A California company has recalled more than 90 tons of prepackaged salads and sandwich wraps because they may be contaminated with a toxin-producing strain of E. coli, the U.S. Department of Agriculture said.
Glass Onion Catering in Richmond, Calif., is recalling ready-to-eat salads and wraps with cooked chicken and ham that may contain E. coli O157:H7, the department's Food Safety and Inspection Service said. The products have been linked to 26 ill patients in three states, the Centers for Disease Control and Prevention said, most of them in California.
A full list of recalled products, some packaged under the name Atherstone Fine Foods, is available on the Food and Drug Administration's website.
The products were produced between Sept. 23 and Nov. 6 and shipped to Arizona, California, Nevada, New Mexico, Oregon, Texas, Utah and Washington, the USDA said. The FDA site says the products involved were sold by Whole Foods and Walgreens in Northern California and Trader Joe's in Northern California and Northern Nevada.
The USDA was notified by the Food and Drug Administration on Wednesday that California authorities had reported issues illnesses linked to prepackaged salads with grilled chicken.
It is unusual to find E. coli O157:H7 in chicken, the USDA said.
Trevor Suslow, a food safety expert at the University of California, Davis, agrees.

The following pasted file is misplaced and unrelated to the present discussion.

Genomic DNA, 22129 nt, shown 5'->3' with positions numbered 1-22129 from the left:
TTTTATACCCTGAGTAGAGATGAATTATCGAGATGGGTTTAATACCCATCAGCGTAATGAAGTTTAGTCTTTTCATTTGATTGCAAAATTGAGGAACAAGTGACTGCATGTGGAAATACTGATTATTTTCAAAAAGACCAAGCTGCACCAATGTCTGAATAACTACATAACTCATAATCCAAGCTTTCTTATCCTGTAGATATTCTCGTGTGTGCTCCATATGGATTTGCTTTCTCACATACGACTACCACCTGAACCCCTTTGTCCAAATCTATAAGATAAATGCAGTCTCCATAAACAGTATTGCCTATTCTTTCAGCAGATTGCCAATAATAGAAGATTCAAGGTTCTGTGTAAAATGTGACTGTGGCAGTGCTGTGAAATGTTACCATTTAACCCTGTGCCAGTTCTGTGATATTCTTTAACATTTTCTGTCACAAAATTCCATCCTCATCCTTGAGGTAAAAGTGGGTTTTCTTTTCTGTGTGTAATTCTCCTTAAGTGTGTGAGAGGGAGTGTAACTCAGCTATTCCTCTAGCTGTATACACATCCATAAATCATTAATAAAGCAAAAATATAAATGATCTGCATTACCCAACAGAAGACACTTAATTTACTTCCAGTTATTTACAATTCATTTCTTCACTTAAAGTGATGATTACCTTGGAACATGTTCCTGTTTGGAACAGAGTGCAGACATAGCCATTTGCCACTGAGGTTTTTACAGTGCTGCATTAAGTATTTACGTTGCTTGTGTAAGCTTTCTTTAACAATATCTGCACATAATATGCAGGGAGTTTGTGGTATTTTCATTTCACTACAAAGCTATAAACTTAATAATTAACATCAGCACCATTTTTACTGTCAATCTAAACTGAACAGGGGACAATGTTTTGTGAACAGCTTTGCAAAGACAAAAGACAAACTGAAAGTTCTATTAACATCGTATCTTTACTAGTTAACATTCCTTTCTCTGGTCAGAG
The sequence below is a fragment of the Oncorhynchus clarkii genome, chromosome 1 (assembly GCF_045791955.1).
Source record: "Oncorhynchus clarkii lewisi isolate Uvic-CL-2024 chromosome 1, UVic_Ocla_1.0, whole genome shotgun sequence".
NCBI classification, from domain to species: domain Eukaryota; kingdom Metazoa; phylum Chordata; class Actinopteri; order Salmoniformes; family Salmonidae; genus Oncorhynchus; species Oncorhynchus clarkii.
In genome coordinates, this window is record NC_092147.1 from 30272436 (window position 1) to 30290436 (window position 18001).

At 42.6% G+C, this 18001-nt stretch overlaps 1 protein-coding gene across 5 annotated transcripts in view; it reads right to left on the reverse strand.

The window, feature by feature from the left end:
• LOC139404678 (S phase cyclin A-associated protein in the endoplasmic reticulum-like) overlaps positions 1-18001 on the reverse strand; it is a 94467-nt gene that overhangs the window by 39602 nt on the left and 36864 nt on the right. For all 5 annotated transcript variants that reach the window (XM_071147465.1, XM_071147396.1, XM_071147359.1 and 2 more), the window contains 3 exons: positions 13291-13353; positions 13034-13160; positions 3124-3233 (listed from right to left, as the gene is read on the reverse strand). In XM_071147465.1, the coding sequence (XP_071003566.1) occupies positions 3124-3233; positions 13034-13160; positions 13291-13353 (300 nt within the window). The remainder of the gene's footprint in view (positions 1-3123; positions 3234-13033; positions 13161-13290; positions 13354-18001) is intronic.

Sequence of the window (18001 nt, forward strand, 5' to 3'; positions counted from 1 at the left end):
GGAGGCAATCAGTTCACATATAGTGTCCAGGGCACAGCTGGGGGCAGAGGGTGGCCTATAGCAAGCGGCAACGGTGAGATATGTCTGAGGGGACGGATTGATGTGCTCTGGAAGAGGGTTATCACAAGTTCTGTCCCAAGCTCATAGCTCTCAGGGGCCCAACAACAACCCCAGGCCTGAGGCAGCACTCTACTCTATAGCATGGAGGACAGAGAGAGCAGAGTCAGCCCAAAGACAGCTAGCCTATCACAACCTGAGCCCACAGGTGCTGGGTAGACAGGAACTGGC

"There have been some rare isolations of O157 reported, but I am not aware of outbreaks," he says. Rather than chicken, he says it is more likely that the contaminant is some ingredients common to the salads.
E. coli O157:H7 can cause diarrhea, often bloody, and abdominal cramps. While most people recover within a week, in some cases it can cause a type of kidney failure called hemolytic uremic syndrome, which is very dangerous. In this outbreak, at least six people were hospitalized and two developed the syndrome, CDC said. No deaths have been reported.
Such outbreaks seem to occur more often with packaged products than whole raw vegetables for several reasons, says Suslow, whose research focuses on improving the safety and quality of fresh vegetables. They can include:
• Larger processing centers can allow a small amount of contaminated food to end up in a large number of ready-to-eat products. One contaminated field of lettuce might be sold as 1,000 heads of lettuce at a few supermarkets. That same lettuce could be sold to a ready-to-eat sandwich maker, shredded and end up in 10,000 sandwiches distributed over a much larger area.
• The packaging used for many ready-to-eat salads, because it retains humidity, can make it easier for a small amount of bacteria to grow into a large amount, especially if the product is not kept properly cool.
• Ready-to-eat food producers tend to buy large amounts of vegetables and then process them in a central location for distribution. So a small amount of an infected product, when washed in a larger batch, can cross-contaminate the entire tub of vegetables if the wash water is not properly treated to prevent contamination.